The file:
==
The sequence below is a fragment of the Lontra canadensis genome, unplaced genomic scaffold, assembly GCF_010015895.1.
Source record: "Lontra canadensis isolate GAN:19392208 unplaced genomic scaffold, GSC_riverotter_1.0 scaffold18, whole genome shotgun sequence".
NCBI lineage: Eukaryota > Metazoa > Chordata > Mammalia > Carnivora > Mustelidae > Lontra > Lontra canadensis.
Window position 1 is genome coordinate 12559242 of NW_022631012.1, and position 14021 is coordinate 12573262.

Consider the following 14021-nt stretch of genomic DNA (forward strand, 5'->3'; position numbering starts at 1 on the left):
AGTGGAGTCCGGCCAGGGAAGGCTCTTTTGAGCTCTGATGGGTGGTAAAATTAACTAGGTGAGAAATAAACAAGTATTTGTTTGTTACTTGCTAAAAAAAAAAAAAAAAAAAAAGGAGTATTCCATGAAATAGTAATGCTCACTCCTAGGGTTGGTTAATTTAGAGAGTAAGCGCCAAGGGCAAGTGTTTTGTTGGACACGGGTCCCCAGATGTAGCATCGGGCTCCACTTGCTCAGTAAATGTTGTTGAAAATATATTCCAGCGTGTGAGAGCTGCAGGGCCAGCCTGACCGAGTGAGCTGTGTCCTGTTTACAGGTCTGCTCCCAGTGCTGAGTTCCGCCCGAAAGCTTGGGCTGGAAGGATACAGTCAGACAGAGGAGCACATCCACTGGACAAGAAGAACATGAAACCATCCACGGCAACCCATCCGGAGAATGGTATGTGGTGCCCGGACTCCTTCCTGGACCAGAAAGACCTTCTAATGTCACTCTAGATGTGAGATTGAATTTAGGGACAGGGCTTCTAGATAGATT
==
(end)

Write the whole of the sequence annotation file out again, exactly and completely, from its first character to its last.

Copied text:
The sequence below is a fragment of the Lontra canadensis genome, unplaced genomic scaffold, assembly GCF_010015895.1.
Source record: "Lontra canadensis isolate GAN:19392208 unplaced genomic scaffold, GSC_riverotter_1.0 scaffold18, whole genome shotgun sequence".
NCBI lineage: Eukaryota > Metazoa > Chordata > Mammalia > Carnivora > Mustelidae > Lontra > Lontra canadensis.
Window position 1 is genome coordinate 12559242 of NW_022631012.1, and position 14021 is coordinate 12573262.

Consider the following 14021-nt stretch of genomic DNA (forward strand, 5'->3'; position numbering starts at 1 on the left):
AGTGGAGTCCGGCCAGGGAAGGCTCTTTTGAGCTCTGATGGGTGGTAAAATTAACTAGGTGAGAAATAAACAAGTATTTGTTTGTTACTTGCTAAAAAAAAAAAAAAAAAAAAAGGAGTATTCCATGAAATAGTAATGCTCACTCCTAGGGTTGGTTAATTTAGAGAGTAAGCGCCAAGGGCAAGTGTTTTGTTGGACACGGGTCCCCAGATGTAGCATCGGGCTCCACTTGCTCAGTAAATGTTGTTGAAAATATATTCCAGCGTGTGAGAGCTGCAGGGCCAGCCTGACCGAGTGAGCTGTGTCCTGTTTACAGGTCTGCTCCCAGTGCTGAGTTCCGCCCGAAAGCTTGGGCTGGAAGGATACAGTCAGACAGAGGAGCACATCCACTGGACAAGAAGAACATGAAACCATCCACGGCAACCCATCCGGAGAATGGTATGTGGTGCCCGGACTCCTTCCTGGACCAGAAAGACCTTCTAATGTCACTCTAGATGTGAGATTGAATTTAGGGACAGGGCTTCTAGATAGATT